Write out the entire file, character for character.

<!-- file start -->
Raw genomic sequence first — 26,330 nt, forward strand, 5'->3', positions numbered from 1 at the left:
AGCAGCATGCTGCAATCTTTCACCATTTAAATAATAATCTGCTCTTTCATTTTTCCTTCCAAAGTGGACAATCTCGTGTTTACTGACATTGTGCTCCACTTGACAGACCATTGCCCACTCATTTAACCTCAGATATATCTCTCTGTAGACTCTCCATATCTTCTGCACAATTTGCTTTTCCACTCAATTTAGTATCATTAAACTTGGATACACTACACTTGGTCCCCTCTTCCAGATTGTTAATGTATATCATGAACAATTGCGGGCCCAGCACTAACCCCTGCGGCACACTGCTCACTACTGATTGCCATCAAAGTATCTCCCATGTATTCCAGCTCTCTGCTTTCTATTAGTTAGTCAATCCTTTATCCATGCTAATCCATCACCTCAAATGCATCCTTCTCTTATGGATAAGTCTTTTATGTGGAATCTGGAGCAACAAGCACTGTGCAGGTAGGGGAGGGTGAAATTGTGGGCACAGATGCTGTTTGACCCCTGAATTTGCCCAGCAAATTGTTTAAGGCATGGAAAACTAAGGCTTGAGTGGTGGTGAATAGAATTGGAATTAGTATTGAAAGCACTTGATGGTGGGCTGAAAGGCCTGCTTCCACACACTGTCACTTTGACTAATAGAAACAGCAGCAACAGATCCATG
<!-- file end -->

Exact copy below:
Raw genomic sequence first — 26,330 nt, forward strand, 5'->3', positions numbered from 1 at the left:
AGCAGCATGCTGCAATCTTTCACCATTTAAATAATAATCTGCTCTTTCATTTTTCCTTCCAAAGTGGACAATCTCGTGTTTACTGACATTGTGCTCCACTTGACAGACCATTGCCCACTCATTTAACCTCAGATATATCTCTCTGTAGACTCTCCATATCTTCTGCACAATTTGCTTTTCCACTCAATTTAGTATCATTAAACTTGGATACACTACACTTGGTCCCCTCTTCCAGATTGTTAATGTATATCATGAACAATTGCGGGCCCAGCACTAACCCCTGCGGCACACTGCTCACTACTGATTGCCATCAAAGTATCTCCCATGTATTCCAGCTCTCTGCTTTCTATTAGTTAGTCAATCCTTTATCCATGCTAATCCATCACCTCAAATGCATCCTTCTCTTATGGATAAGTCTTTTATGTGGAATCTGGAGCAACAAGCACTGTGCAGGTAGGGGAGGGTGAAATTGTGGGCACAGATGCTGTTTGACCCCTGAATTTGCCCAGCAAATTGTTTAAGGCATGGAAAACTAAGGCTTGAGTGGTGGTGAATAGAATTGGAATTAGTATTGAAAGCACTTGATGGTGGGCTGAAAGGCCTGCTTCCACACACTGTCACTTTGACTAATAGAAACAGCAGCAACAGATCCATG